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CNC Technology Brings Out Hidden Talents in Physically Disabled Children

By Jeff Lintz 
Hialeah Middle School
Hialeah, Florida

In my career teaching production technology to middle school special education students, I have had the opportunity to teach many students that clearly had talent in graphics and design that was never realized because of their physical disabilities. I have seen, for example, students with an enormous amount of creativity get frustrated and withdraw because they weren’t able to build what their mind could conceive with conventional power tools. In the last several years, however, this situation has taken a major turn for the better as our school has equipped itself with computerized numerical control (CNC) equipment that makes it possible for students to define their ideas on the computer using special interface equipment and then watch their designs being built before their eyes. The fact that they can utilize the capabilities of the machine to build beautiful and functional objects without help from another person boosts their enthusiasm and enhances their self-esteem. While I have seen major improvements in a number of physically disabled students since our school purchased an inexpensive but very accurate CNC mill, the most dramatic is a student with cerebral palsy that built a CO2 powered car for the Dragster Design Challenge and is now doing very well in the graphics program at Miami Lakes Educational Center.

The special education classes at Hialeah Middle School in Miami-Dade County, Florida, include students who are mentally handicapped, deaf, autistic, blind, and physically impaired. In the past, I was often frustrated in working with the physically impaired students because many of them are cognitively normal or above normal yet their physical conditions prevent them from achieving anything close to their true potential in the technology lab. For many students, poor muscle control makes it unsafe for them to use conventional power tools and even if they were able to use them the chances are they would be disappointed because the results would be far below the quality of the designs they are able to conceive. I have seen a number of these students become frustrated over their inability to consummate their designs and give up on what in my opinion might have otherwise been a very fruitful career. One student in particular with muscular dystrophy sticks in my mind. He breezed through his assignments and his creativity was immense but even though I built him a lift to hold him up to use the scroll saw he was never able to complete his projects on his own and the disappointment I saw in him was appreciable. I only wish I had him back now.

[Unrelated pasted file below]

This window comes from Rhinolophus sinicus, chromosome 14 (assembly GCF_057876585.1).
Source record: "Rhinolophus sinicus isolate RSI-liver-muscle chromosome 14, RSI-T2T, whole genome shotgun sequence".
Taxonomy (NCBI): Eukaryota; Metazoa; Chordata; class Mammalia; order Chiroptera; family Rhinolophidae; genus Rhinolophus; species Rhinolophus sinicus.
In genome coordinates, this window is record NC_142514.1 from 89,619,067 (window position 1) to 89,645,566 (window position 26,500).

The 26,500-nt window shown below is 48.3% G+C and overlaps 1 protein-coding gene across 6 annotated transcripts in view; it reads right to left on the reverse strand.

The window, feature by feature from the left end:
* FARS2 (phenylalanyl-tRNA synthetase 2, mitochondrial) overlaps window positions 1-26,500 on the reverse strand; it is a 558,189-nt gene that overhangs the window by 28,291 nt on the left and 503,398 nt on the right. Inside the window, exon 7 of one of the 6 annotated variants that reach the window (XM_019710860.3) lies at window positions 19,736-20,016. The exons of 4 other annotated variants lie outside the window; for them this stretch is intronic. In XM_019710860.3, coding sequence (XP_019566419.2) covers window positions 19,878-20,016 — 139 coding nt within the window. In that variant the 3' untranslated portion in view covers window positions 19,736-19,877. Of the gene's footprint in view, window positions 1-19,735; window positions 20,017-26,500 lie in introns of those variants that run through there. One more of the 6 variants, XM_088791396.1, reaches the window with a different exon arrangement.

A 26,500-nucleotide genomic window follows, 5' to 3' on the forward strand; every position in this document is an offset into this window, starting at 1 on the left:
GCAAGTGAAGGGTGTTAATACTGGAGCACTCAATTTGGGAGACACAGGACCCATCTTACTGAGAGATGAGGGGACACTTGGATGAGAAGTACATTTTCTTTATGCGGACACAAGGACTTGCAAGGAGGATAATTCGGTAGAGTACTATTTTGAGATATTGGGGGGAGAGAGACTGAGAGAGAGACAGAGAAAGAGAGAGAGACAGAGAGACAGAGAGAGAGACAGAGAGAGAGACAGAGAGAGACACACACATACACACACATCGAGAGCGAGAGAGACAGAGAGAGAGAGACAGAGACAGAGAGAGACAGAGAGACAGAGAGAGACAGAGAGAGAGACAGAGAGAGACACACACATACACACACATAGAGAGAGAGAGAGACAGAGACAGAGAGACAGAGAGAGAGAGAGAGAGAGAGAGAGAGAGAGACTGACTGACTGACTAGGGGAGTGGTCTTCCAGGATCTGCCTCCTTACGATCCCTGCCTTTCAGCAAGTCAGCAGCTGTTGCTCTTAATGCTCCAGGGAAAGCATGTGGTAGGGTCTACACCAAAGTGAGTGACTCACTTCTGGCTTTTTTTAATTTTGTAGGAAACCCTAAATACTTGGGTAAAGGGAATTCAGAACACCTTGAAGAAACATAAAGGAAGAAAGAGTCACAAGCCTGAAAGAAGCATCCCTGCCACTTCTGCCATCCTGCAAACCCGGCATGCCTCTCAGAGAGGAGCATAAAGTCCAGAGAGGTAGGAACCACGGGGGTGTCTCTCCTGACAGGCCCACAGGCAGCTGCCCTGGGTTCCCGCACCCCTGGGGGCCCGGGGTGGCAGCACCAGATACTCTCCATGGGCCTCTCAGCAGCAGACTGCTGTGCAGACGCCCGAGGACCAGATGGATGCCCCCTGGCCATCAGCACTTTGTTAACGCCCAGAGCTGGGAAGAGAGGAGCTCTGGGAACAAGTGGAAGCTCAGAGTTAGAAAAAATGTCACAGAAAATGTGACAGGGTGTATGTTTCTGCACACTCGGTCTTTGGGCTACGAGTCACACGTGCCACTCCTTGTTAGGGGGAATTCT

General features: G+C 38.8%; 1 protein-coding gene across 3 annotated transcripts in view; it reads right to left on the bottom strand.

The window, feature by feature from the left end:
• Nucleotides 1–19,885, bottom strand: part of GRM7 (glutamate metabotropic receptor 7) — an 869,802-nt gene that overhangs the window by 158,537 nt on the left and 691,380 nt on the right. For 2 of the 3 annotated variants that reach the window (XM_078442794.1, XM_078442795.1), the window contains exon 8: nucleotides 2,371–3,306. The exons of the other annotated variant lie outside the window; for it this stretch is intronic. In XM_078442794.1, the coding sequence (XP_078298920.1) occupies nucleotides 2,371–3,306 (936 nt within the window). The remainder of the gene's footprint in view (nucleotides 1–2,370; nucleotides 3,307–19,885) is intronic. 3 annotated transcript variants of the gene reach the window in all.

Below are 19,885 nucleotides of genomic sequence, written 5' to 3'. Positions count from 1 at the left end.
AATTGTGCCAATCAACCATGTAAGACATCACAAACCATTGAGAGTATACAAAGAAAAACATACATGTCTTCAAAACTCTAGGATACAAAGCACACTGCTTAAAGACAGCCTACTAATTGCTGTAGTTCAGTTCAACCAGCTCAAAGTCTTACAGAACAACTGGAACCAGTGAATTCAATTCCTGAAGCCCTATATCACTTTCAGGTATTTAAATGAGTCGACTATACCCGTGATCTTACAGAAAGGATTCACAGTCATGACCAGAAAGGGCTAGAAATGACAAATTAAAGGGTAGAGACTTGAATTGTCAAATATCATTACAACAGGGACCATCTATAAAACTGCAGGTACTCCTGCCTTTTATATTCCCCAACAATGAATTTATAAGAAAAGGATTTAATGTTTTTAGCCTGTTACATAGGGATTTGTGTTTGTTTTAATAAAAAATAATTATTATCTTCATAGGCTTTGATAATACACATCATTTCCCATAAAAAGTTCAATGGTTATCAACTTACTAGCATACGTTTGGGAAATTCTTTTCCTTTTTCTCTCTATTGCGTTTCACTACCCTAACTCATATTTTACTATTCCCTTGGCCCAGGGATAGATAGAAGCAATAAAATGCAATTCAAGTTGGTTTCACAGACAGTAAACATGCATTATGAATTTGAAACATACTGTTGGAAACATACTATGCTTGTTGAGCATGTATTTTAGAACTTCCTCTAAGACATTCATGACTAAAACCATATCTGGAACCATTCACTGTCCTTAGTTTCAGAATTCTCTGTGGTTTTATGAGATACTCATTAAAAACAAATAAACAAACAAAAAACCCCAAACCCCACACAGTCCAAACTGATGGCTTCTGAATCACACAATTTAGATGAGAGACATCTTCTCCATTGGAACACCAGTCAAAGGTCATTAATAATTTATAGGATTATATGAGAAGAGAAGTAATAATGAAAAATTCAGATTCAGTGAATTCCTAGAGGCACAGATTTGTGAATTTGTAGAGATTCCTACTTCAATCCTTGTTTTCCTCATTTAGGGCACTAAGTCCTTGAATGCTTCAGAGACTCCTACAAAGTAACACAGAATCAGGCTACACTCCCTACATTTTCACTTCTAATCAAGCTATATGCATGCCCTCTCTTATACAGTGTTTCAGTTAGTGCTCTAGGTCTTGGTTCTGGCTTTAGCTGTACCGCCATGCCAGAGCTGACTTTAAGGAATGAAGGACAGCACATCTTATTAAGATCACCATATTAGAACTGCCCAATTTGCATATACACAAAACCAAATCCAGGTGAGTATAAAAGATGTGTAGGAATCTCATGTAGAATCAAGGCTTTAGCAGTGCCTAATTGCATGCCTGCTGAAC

Bringing technology into the classroom

About three years ago, far-sighted local school officials made the decision to purchase and bring CNC machinery into the classroom. For those who aren’t familiar with this technology, CNC machines automate the work of conventional power tools by using computer-generated commands to move the cutting surface with far more precision than could be achieved by even the most experienced craftsman. They selected Techno’s DaVinci, which is a unique tabletop machine, suitable for a wide range of applications from model making, woodworking, plastic fabrication, signage, etc. This machine is slightly different from the more common gantry style machine because it moves the work-piece as well as the cutting spindle. This machine is constructed out of state-of-the-art extruded aluminum profiles. Because of this design, similar to what is used in the aircraft industry, the machine is light, portable yet rigid. In addition, the machine has hardened steel linear ways and ballscrews, which means that it provides a high level of performance, speed capacity, and machine longevity at a surprisingly low price. The Servo DaVinci machine comes standard with 3-axis servo control, which can easily be upgraded to 4-axis to accommodate a rotary table option. In addition, Techno machines can be equipped with "T" slotted vacuum tables for easy fixturing of sheet stock like materials.